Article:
“Think. What do you have in common with the audience? A few years ago, I was in Australia traveling with some other speakers. You might have heard one of them, one of my longtime favorite speakers, Jim Rohn. If you’ve ever seen Jim Rohn speak, you know he is a fabulous, fabulous motivational speaker. He said, ‘Patricia when you get up to speak to an audience and they’ve given you this fabulous introduction, the audience is thinking, “So what?” You want them to think, “Me, too.” ‘
“The best example I’ve ever seen of an audience connecting with a speaker or the speaker connecting to the audience right up front was again at this Young President’s Organization. (YPO). One of the other speakers was Lou Dobbs from Moneyline on CNN. They introduced him, he’d won this award, he’d done this and been on television. Very, very impressive. The audience was also very impressed with themselves, all very young, very successful. The typical group would be thinking, ‘So what?’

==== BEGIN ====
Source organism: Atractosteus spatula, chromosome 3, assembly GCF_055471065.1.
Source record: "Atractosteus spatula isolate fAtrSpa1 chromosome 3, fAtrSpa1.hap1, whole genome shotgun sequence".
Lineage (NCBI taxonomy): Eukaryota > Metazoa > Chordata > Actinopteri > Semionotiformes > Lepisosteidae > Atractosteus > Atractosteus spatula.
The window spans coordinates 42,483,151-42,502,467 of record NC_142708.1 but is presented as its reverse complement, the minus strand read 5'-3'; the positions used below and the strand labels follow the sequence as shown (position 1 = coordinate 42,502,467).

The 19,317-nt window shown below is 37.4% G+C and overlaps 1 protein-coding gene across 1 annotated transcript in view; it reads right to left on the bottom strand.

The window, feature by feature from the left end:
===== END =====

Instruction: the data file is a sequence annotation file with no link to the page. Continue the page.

“He walked up and said, ‘John did not tell you one award that I won last year. The local Chamber of Commerce named me Father of the Year. They had this fabulous event, gave me the plaque, and I gave a speech. Afterwards I went home, and my family was sitting down having dinner. I sat down, and my son said, “Dad, who actually voted on this award?”’
“The essence was that regardless of how famous we are or how well-known we are, we will never get the respect from our teenagers that we think we deserve. Lou had such a great connection. It was perfect.”
Lesson: Answer the unspoken questions in the minds of your audience.
“Fripp! You did an amazing job at the Award’s Red-Carpet event. You could explain how ants crawl across the ground and it would be marvelous and entertaining! It was so obvious you put hours of effort, energy, and hours into the presentation and it showed. Great job!!!” Steve Spangler, Hall of Fame Speaker, Best-Selling Author.
“Your talents as a speech coach have helped me craft my story so well I have delivered it on the MDRT main platform 3 times as well as countless other stages around the globe. Always your raving fan.” John Nichols, President, Acrisure Insurance Wholesale Solutions